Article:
Earthbound concerns of an ascendant adult

“Stand Up Routine”

by Patrick Stephenson,
latinate, auburn-haired protector

Look me over, ladies and gentlemen. What do you see? A pale guy, red-haired, four-eyed, not the most masculine man you’ve seen today. But you know what they say. Appearances are deceiving. A book [pause] should not be judged by its cover. It’s what on the inside that counts. Is there any other cliché I can revive? No, but I’ll explain. If I were a book [pause] whose cover you shouldn’t judge, on my cover… there would be [pause] an ineffectual dope, staring at his shoes, afraid of the world. The cover version of me would mumble, would be a shy guy. He’d stare out windows and wonder, Comedian“Where have I gone wrong? What am I doing with my life? What could have been? If only… if only… if only…” That isn’t me. In reality, I’m a Fabio.

Yes, the Fabio you see on books in the supermarket. Yes, the Fabio of romance novels, his pants tight and shirt torn. YES, that Fabio is me. I’m not the Fabio of reality. Reality Fabio is a girly man. Reality Fabio goes on rollercoasters and birds crash into his nose. I’m the Fantasy Fabio, the one adored and dreamt of by middle-aged women. I may not look it, but Fantasy Fabio—the supermarket stud—is lurking beneath this unmanly exterior. Outside, I say again: pale, red-haired, four-eyed. This is what you see, but what you get is entirely different. The man beneath the mask has long flowing hair, chiseled pecs & abs, and an enormous penis [uses hands to evoke the size of the Fabio penis].

Do you know how I know this? How, you’re wondering, can I back this up? Do I fight fires? Do I pursue and arrest criminals? Have I killed a man…? just for fun? Am I in the military? Have I tortured a terrorist—or two? No. None of those. What I am, is a security guard. That’s right. I guard and I secure. I’m a security guard at a bookstore. I guard books. We also stock pens, and markers. I guard those, too. And iPods, we sell iPods. I guard those. As a result, as you can imagine, the girls swarm over like bees to a flower. I swagger around with a walkie talkie at my hip, and they faint as I pass. I don’t have bad body odor. Don’t attempt to imply that. I’ll strike down your insinuation. “Do you have a gun,” they coo at me, “in addition to your walkie talkie?” “I do,” I say, “but it’s not made of metal, and it’s in my pants.”

Unfortunately, I don’t do much more than swagger, and lately, what else I’ve done hasn’t been manly at all. I’d like to say I’ve arrested criminals, that I’ve apprehended a few (maybe three) red-handed book thieves. The most interesting thing I’ve done lately, however, is force a deaf guy to leave the bookstore. This poor guy, he comes into the store. All he wants is someone to shake his hand, show him where a good local eatery is. But as soon as I see him, gesturing at me, I receive an order over my radio. “That’s Tim. Tell him to leave the store.” So, I point this guy out. I treat him terribly. Another time, I caught an old guy with liver spots trying to walk out with a book. “I need this book,” he said, “but I couldn’t pay for it.” Why couldn’t he pay for it? I asked him. “Because I don’t have a check.” Isn’t that a checkbook sticking out of your bag? I asked him. And it was. So, I directed the oldster to the register. This is as exciting as it gets. No book-stealing rings, no iPod thieves. I have confidence, however, that things will shape up. Eventually, I’ll live up to my swagger.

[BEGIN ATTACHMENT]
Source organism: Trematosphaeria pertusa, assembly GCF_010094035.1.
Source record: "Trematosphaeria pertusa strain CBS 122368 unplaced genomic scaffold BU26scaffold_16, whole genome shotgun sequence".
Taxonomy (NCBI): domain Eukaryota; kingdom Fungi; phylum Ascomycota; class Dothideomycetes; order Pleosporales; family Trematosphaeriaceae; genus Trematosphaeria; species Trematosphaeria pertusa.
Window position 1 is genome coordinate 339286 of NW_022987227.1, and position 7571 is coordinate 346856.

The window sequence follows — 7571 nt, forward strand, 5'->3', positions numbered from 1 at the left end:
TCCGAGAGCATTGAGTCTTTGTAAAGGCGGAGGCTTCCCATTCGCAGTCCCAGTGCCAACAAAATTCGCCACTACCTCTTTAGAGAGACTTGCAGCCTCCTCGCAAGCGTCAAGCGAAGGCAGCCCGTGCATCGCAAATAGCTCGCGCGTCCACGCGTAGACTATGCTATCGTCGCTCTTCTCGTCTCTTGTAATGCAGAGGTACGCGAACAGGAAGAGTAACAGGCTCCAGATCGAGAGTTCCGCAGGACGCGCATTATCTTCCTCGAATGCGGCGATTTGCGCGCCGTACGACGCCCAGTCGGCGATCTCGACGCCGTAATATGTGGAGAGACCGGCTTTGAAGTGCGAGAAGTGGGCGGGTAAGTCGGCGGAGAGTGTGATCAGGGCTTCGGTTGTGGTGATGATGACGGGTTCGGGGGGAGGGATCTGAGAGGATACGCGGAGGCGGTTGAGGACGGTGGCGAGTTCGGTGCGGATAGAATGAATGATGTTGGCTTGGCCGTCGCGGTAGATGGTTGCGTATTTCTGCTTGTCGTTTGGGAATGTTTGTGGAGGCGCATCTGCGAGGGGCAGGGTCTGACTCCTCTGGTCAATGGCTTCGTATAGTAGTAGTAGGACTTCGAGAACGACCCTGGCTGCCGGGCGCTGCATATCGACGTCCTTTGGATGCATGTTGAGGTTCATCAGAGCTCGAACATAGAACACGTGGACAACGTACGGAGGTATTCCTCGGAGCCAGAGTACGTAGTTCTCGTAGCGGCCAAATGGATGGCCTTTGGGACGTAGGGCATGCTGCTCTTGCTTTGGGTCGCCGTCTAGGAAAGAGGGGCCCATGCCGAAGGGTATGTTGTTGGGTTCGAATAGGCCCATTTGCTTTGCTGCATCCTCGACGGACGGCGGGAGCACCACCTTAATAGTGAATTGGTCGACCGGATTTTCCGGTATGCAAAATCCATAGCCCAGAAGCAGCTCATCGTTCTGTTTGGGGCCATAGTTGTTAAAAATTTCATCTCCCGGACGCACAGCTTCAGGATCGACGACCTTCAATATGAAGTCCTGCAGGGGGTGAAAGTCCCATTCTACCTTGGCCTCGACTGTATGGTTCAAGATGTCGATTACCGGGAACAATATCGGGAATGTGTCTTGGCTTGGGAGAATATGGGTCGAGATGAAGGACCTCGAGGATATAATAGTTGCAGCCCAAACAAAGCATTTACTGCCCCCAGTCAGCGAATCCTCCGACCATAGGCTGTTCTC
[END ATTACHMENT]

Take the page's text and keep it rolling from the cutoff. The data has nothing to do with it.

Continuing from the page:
Another supposedly un-manly thing about me is my knowledge of Latin. Most people, during college, take a normal langauge, one they can use to engage a real, still-living person in conversation. For instance, Spanish. There’s still a ton of Spaniards out walkin’ around. But I took Latin. No one I know, except for the Pope, speaks Latin, and I’m not about to converse with THE POPE—about anything. First of all, I don’t agree with his politics. I’m a supporter of abortion. I liked John Kerry. I wasn’t Hitler Youth. And second, he’s celibate. I’m a college student, so my life revolves around girls: meeting them, talking with them, inebriating them. What could the Pope tell me, a college student, about anything important, in Latin or not? Nothing.

I am, then, alone in my little Latin world. Learning Latin is unmasculine because knowing a language no one speaks makes you an academic. The more you know, the less manly you are. But this is incorrect. Latin, after all, was the language of Roman warriors. Caesar spoke with Latin, and fought with Latin, and wrote with Latin. Caesar reported from battlelines with Latin. During your first year of Latin, all you learn about are weapons and shields and wars. My first Latin text was “De Bello Gallico,” or “Concerning the Gallic War.” That Latin is unmanly is a misconception of the ignorant, and let me tell you, ladies and gentlemen, I’m sick and tired of ignorance. Caesar was the Fabio of his time.

Whenever I talk about Latin everyone’s like, “It’s a dead language!” AHHH! Shaddup! You’re just repeating what everyone else has said! Saying that doesn’t make you clever! It makes you boring! Why be alive if you’re going to say what’s already been said a trillion times, by people who felt they were being special and brilliantly critiquing a language that’s actually wonderful, and thought-provoking, and instructive. The trademark of our time is willful ignorance. Ignorance is praised. Ignorance is exalted. That philosophy is embodied by our president, by our media. Please, please. Stop saying the same things over and over! We’ve all heard that before! It’s not a dead language. Your mother’s a dead language.

Et tua mater.


Written by patiomensch

February 28, 2007 at 4:32 am

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